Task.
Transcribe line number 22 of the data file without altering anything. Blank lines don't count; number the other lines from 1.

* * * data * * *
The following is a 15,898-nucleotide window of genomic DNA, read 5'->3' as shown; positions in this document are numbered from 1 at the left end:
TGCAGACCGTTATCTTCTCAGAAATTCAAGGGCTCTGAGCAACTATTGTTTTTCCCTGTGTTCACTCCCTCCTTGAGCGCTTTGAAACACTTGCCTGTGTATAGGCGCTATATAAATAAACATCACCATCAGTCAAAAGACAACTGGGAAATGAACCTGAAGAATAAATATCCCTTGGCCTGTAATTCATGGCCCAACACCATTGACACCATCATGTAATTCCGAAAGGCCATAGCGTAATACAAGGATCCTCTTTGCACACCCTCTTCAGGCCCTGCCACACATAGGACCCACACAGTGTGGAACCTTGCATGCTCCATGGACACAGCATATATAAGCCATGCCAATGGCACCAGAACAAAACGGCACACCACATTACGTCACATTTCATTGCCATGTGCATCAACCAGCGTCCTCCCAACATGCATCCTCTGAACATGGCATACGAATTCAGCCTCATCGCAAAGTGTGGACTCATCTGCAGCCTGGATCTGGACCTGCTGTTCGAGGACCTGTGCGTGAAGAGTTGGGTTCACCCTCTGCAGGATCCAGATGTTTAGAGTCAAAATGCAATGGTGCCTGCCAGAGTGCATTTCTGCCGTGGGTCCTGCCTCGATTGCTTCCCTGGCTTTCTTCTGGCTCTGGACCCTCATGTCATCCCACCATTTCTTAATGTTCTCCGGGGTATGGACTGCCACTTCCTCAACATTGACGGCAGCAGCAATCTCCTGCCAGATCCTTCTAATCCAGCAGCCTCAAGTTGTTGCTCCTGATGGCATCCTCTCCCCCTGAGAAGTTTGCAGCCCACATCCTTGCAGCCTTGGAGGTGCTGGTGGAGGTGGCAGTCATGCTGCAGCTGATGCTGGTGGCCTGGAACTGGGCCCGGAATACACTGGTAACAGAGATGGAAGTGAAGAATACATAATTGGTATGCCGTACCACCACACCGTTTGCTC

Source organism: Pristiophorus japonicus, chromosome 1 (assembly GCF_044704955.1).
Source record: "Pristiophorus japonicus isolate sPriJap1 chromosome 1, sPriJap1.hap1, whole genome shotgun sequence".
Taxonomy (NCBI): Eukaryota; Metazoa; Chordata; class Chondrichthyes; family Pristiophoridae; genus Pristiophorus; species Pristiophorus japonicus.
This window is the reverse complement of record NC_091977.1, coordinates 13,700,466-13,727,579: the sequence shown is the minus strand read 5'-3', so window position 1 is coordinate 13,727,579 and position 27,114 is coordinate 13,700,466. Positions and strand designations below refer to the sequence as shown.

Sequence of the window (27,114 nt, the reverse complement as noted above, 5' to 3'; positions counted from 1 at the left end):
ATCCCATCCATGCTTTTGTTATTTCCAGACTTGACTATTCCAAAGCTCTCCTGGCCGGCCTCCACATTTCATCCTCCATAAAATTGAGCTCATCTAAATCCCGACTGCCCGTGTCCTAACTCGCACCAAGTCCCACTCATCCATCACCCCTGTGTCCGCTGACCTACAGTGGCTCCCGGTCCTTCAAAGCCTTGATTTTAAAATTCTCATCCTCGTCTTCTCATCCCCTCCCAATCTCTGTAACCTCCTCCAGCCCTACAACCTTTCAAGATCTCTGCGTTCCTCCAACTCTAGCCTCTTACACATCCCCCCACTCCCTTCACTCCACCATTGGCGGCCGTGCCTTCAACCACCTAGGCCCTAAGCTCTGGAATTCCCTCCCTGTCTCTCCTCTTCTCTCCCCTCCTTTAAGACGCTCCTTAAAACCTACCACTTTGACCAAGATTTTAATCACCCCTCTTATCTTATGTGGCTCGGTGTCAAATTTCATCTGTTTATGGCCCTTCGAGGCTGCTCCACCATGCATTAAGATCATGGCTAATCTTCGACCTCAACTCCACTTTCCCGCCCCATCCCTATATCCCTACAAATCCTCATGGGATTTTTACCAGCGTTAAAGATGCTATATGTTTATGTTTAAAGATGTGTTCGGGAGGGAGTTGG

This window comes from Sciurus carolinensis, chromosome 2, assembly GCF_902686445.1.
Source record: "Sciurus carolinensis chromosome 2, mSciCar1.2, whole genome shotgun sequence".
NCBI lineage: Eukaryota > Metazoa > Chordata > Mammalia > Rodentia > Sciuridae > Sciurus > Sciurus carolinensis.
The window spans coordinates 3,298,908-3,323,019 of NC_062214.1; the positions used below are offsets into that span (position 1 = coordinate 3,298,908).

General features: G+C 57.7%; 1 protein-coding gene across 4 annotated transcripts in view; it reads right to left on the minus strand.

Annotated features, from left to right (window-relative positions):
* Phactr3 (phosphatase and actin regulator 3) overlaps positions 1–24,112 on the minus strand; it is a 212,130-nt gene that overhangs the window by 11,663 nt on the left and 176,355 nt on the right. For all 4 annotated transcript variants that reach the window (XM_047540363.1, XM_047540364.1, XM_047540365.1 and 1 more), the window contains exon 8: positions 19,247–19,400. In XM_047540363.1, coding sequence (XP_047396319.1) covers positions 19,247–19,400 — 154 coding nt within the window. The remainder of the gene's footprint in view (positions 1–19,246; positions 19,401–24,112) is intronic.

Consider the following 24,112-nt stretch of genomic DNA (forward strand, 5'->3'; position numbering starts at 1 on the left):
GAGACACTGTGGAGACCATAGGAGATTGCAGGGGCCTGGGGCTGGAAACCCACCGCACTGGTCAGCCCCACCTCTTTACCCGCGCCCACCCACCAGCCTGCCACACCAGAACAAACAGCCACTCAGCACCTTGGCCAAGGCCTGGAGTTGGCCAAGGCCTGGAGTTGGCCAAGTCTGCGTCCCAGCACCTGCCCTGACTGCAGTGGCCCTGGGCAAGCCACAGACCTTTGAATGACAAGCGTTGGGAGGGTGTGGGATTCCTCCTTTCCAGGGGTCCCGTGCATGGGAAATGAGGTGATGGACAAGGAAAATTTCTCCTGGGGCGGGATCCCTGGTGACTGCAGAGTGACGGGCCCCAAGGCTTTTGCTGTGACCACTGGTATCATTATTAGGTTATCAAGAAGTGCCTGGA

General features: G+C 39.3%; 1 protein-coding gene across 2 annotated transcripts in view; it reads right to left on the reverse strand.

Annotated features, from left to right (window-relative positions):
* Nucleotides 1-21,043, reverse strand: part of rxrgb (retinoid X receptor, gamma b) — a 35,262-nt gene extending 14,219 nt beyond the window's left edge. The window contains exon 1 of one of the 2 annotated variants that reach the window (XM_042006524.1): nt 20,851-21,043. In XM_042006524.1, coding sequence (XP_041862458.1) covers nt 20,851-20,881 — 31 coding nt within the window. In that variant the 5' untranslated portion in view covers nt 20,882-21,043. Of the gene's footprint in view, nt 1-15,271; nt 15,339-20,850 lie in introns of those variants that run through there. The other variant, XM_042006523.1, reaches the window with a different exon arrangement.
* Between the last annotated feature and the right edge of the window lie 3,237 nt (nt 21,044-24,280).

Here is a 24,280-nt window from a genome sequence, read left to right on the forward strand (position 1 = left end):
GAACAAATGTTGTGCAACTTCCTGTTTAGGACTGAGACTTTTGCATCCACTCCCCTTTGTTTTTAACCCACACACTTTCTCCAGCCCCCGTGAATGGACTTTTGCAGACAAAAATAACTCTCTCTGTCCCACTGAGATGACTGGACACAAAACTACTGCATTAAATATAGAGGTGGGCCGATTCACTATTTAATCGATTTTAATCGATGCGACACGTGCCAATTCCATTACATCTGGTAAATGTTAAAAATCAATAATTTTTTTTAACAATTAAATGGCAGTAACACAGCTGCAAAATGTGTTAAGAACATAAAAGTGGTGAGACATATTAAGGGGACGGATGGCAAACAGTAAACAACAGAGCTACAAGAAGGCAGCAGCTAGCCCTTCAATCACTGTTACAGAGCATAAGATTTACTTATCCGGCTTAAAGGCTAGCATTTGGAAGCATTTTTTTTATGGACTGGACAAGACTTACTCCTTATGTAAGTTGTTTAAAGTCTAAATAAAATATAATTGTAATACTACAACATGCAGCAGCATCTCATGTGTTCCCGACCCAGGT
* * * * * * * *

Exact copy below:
Here is a 24,280-nt window from a genome sequence, read left to right on the forward strand (position 1 = left end):